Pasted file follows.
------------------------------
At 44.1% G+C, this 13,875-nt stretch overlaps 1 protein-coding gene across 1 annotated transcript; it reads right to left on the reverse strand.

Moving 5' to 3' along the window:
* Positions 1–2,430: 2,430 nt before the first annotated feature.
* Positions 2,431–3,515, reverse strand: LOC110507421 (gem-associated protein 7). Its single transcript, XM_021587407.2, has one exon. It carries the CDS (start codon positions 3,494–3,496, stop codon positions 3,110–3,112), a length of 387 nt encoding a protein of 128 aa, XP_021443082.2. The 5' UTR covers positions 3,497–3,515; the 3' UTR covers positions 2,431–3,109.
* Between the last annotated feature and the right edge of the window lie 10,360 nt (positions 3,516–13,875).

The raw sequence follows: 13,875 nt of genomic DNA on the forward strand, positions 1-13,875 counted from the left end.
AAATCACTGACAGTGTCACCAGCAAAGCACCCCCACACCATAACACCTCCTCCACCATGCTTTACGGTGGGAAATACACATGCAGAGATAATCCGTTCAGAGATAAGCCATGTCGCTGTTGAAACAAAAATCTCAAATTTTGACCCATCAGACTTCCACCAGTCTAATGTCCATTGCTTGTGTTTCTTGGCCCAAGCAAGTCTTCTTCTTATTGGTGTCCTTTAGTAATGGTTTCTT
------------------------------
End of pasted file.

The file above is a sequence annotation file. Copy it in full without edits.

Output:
At 44.1% G+C, this 13,875-nt stretch overlaps 1 protein-coding gene across 1 annotated transcript; it reads right to left on the reverse strand.

Moving 5' to 3' along the window:
* Positions 1–2,430: 2,430 nt before the first annotated feature.
* Positions 2,431–3,515, reverse strand: LOC110507421 (gem-associated protein 7). Its single transcript, XM_021587407.2, has one exon. It carries the CDS (start codon positions 3,494–3,496, stop codon positions 3,110–3,112), a length of 387 nt encoding a protein of 128 aa, XP_021443082.2. The 5' UTR covers positions 3,497–3,515; the 3' UTR covers positions 2,431–3,109.
* Between the last annotated feature and the right edge of the window lie 10,360 nt (positions 3,516–13,875).

The raw sequence follows: 13,875 nt of genomic DNA on the forward strand, positions 1-13,875 counted from the left end.
AAATCACTGACAGTGTCACCAGCAAAGCACCCCCACACCATAACACCTCCTCCACCATGCTTTACGGTGGGAAATACACATGCAGAGATAATCCGTTCAGAGATAAGCCATGTCGCTGTTGAAACAAAAATCTCAAATTTTGACCCATCAGACTTCCACCAGTCTAATGTCCATTGCTTGTGTTTCTTGGCCCAAGCAAGTCTTCTTCTTATTGGTGTCCTTTAGTAATGGTTTCTT